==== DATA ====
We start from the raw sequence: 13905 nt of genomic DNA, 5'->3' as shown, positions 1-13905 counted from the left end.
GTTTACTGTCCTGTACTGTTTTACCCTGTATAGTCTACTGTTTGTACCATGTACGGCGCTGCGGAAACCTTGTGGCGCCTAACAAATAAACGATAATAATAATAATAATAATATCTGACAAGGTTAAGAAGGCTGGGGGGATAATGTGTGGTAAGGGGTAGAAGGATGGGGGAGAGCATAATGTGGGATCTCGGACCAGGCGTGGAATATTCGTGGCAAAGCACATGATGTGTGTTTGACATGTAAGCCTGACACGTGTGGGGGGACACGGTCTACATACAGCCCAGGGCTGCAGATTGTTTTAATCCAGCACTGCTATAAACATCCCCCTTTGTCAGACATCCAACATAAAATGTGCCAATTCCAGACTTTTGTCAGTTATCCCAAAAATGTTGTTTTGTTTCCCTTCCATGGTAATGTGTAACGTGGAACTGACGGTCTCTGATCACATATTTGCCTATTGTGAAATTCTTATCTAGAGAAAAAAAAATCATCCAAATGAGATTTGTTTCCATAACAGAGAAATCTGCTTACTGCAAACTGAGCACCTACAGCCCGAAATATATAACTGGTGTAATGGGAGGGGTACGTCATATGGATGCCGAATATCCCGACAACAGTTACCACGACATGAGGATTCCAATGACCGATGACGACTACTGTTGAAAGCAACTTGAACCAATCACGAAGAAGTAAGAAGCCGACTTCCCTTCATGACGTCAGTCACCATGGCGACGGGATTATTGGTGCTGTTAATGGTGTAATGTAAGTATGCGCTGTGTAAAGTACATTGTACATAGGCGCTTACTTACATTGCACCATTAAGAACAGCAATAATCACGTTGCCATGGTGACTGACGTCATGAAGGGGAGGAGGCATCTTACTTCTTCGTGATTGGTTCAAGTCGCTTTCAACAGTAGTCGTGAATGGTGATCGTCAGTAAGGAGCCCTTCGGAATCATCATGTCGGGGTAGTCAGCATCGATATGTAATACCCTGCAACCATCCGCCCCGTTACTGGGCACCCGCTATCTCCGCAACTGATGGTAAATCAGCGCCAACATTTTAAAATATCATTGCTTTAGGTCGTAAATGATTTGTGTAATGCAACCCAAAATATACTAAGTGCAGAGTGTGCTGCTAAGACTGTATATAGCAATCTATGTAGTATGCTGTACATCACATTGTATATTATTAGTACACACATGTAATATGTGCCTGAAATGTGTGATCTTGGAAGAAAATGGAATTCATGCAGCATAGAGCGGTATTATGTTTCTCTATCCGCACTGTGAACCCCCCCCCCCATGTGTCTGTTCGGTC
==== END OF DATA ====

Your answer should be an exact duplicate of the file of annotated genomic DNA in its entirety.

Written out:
We start from the raw sequence: 13905 nt of genomic DNA, 5'->3' as shown, positions 1-13905 counted from the left end.
GTTTACTGTCCTGTACTGTTTTACCCTGTATAGTCTACTGTTTGTACCATGTACGGCGCTGCGGAAACCTTGTGGCGCCTAACAAATAAACGATAATAATAATAATAATAATATCTGACAAGGTTAAGAAGGCTGGGGGGATAATGTGTGGTAAGGGGTAGAAGGATGGGGGAGAGCATAATGTGGGATCTCGGACCAGGCGTGGAATATTCGTGGCAAAGCACATGATGTGTGTTTGACATGTAAGCCTGACACGTGTGGGGGGACACGGTCTACATACAGCCCAGGGCTGCAGATTGTTTTAATCCAGCACTGCTATAAACATCCCCCTTTGTCAGACATCCAACATAAAATGTGCCAATTCCAGACTTTTGTCAGTTATCCCAAAAATGTTGTTTTGTTTCCCTTCCATGGTAATGTGTAACGTGGAACTGACGGTCTCTGATCACATATTTGCCTATTGTGAAATTCTTATCTAGAGAAAAAAAAATCATCCAAATGAGATTTGTTTCCATAACAGAGAAATCTGCTTACTGCAAACTGAGCACCTACAGCCCGAAATATATAACTGGTGTAATGGGAGGGGTACGTCATATGGATGCCGAATATCCCGACAACAGTTACCACGACATGAGGATTCCAATGACCGATGACGACTACTGTTGAAAGCAACTTGAACCAATCACGAAGAAGTAAGAAGCCGACTTCCCTTCATGACGTCAGTCACCATGGCGACGGGATTATTGGTGCTGTTAATGGTGTAATGTAAGTATGCGCTGTGTAAAGTACATTGTACATAGGCGCTTACTTACATTGCACCATTAAGAACAGCAATAATCACGTTGCCATGGTGACTGACGTCATGAAGGGGAGGAGGCATCTTACTTCTTCGTGATTGGTTCAAGTCGCTTTCAACAGTAGTCGTGAATGGTGATCGTCAGTAAGGAGCCCTTCGGAATCATCATGTCGGGGTAGTCAGCATCGATATGTAATACCCTGCAACCATCCGCCCCGTTACTGGGCACCCGCTATCTCCGCAACTGATGGTAAATCAGCGCCAACATTTTAAAATATCATTGCTTTAGGTCGTAAATGATTTGTGTAATGCAACCCAAAATATACTAAGTGCAGAGTGTGCTGCTAAGACTGTATATAGCAATCTATGTAGTATGCTGTACATCACATTGTATATTATTAGTACACACATGTAATATGTGCCTGAAATGTGTGATCTTGGAAGAAAATGGAATTCATGCAGCATAGAGCGGTATTATGTTTCTCTATCCGCACTGTGAACCCCCCCCCCCATGTGTCTGTTCGGTC